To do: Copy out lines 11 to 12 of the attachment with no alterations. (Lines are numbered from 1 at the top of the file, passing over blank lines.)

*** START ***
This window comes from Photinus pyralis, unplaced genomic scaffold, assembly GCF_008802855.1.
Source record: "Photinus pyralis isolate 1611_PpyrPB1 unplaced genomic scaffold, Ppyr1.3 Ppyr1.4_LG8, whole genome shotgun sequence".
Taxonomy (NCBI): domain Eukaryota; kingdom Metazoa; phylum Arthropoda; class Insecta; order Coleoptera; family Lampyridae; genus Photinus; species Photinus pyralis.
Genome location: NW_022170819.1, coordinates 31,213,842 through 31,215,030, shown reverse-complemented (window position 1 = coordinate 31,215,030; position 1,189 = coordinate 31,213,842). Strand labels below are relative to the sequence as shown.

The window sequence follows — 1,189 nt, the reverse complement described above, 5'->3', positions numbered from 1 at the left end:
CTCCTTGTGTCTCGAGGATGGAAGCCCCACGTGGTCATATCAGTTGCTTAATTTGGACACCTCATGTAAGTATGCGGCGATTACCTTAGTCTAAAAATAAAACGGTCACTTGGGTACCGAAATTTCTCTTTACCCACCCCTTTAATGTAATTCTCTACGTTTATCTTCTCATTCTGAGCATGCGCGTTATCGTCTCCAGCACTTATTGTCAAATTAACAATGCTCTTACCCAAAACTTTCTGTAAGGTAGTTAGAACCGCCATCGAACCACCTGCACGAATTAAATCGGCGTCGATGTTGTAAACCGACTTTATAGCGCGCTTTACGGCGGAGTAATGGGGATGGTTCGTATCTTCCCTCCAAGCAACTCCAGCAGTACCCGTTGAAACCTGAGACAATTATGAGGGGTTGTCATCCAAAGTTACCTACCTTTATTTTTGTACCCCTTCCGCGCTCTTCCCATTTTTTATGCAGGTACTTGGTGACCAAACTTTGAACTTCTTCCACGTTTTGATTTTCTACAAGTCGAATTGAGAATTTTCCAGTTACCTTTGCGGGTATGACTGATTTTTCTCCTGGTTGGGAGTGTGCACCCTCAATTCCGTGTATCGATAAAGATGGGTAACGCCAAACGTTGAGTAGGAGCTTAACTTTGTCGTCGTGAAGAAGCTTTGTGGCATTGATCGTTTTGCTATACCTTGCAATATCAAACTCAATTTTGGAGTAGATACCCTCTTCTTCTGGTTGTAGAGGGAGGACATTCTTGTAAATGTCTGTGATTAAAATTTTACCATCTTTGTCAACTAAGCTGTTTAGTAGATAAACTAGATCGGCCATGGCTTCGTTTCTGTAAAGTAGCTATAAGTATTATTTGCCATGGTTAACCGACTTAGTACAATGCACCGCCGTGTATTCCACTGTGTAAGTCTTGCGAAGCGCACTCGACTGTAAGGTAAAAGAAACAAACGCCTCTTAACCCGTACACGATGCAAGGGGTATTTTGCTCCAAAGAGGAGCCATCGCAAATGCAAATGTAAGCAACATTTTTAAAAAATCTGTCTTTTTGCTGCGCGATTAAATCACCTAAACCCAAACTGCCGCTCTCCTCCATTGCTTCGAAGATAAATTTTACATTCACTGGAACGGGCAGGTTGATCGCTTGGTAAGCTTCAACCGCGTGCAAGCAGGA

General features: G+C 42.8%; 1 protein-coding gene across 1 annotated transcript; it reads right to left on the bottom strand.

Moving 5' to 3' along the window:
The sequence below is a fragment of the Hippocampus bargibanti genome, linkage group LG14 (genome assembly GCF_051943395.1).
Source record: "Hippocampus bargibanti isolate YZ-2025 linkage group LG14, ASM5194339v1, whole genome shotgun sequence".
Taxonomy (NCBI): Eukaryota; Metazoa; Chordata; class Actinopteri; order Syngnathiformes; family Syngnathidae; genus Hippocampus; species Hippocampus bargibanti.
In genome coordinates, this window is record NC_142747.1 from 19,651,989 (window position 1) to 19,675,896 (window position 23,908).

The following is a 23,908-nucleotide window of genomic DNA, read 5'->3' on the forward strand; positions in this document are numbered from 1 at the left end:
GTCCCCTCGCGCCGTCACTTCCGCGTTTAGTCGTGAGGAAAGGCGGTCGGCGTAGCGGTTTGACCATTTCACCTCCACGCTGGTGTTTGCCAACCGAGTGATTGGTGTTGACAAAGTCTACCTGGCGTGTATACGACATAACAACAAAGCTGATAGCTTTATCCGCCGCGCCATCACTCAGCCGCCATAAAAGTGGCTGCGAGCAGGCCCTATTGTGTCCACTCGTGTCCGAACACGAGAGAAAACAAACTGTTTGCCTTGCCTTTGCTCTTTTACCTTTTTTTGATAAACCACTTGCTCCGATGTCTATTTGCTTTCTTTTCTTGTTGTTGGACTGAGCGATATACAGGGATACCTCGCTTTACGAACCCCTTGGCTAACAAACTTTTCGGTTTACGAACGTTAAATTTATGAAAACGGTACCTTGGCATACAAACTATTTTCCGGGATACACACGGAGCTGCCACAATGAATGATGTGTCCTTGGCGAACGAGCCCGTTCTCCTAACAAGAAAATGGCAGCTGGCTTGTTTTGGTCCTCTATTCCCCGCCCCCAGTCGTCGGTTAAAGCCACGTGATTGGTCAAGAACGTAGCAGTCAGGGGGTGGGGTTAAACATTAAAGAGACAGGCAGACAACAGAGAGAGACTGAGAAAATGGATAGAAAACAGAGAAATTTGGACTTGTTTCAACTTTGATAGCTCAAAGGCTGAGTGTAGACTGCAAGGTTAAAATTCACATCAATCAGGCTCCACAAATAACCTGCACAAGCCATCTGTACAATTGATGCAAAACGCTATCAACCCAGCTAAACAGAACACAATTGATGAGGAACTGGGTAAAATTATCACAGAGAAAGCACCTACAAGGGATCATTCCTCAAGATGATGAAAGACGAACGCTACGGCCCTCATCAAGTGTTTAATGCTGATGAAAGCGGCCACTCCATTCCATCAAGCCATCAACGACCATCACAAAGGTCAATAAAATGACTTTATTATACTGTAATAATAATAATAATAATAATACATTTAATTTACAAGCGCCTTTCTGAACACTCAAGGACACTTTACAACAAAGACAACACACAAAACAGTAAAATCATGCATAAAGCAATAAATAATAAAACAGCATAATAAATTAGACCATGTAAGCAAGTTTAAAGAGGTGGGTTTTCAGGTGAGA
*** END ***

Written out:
Taxonomy (NCBI): Eukaryota; Metazoa; Chordata; class Actinopteri; order Syngnathiformes; family Syngnathidae; genus Hippocampus; species Hippocampus bargibanti.
In genome coordinates, this window is record NC_142747.1 from 19,651,989 (window position 1) to 19,675,896 (window position 23,908).